JC Penney CEO Ron Johnson was brought in to turn around the ailing retailer. Instead, he made the situation worse, and sales fell dramatically under his reign. Today the board’s patience finally ran out.
Johnson is out, and in a game of musical chairs, JC Penney is bringing back Johnson’s immediate predecessor, Mike Ullman. The move doesn’t instill confidence in JC Penney’s board or the retailer’s turnaround prospects.
Ullman was initially praised for his first few years at JC Penney, making it a bit more hip and nimble. But then the financial crisis hit, and though Ullman cut costs, he fell behind competitors like Macy’s and Kohls. Activist investor Bill Ackman got into JC Penney’s stock in 2010 and agitated for change, eventually bringing in Johnson.
Johnson’s background as a retail guru at Apple and Target was initially cheered by JC Penney investors. But then he got rid of the retailer’s popular discounts and coupons, causing customers to flee. Sales fell off a cliff, and Johnson’s pay was cut by 96%.
He did bring back the price cuts, and JC Penney once again advertised sales. He also revamped JC Penney stores and launched boutiques selling home goods last week. But there was worry that a bulk of JC Penney’s old customers weren’t coming back. The redesign of stores was also a cash burn for the retailer.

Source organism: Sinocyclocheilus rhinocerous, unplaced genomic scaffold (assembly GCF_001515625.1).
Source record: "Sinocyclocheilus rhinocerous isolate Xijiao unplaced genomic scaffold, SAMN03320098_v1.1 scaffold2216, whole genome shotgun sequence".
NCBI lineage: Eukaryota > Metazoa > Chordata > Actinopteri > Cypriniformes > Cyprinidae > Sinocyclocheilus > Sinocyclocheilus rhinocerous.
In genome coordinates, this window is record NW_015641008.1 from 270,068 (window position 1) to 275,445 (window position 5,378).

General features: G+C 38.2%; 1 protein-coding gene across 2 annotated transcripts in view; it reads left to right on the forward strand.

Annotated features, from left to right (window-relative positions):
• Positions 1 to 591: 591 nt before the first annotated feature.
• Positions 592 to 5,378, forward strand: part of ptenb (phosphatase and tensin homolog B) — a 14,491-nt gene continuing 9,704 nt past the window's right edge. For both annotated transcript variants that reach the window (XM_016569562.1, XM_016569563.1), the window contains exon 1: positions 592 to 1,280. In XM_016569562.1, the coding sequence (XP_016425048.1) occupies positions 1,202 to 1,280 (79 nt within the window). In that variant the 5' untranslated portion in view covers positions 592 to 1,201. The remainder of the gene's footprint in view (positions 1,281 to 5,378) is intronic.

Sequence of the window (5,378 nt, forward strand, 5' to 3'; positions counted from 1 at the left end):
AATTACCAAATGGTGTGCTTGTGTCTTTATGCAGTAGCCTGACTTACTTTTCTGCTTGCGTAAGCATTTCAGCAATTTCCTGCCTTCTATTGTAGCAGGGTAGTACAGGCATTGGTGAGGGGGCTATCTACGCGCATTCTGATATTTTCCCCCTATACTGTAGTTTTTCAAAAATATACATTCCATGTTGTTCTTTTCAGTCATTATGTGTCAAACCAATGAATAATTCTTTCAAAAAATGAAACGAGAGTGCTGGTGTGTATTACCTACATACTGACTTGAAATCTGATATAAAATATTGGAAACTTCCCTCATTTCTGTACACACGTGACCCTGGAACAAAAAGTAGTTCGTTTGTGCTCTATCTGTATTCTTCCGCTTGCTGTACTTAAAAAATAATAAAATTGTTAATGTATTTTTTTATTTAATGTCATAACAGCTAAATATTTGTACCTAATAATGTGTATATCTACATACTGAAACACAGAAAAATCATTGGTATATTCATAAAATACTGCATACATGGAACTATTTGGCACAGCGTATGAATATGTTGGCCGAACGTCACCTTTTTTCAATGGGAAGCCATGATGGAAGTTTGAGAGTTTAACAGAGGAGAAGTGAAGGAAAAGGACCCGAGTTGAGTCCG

Ackman initially said he would give Johnson three years to turn JC Penney around. On April 5, Ackman said Johnson had made big mistakes at the retailer. His criticism last week was the final indicator that Johnson’s time at JC Penney had run out.
Not surprisingly, the market reacted positively to the news of Johnson’s ouster, sending JC Penney’s stock up by about 4.6% in after market trading. But then the news hit that Ullman was his replacement, and the stock was down by more than 11%. Bringing back the guy who failed in a turnaround to replace the other guy who also didn’t succeed makes it seem like the retailer could be a lost cause.
As for Ackman, the JC Penney investment shows that he’s better off sticking to other sectors. His investments in Borders and Target were also busts.
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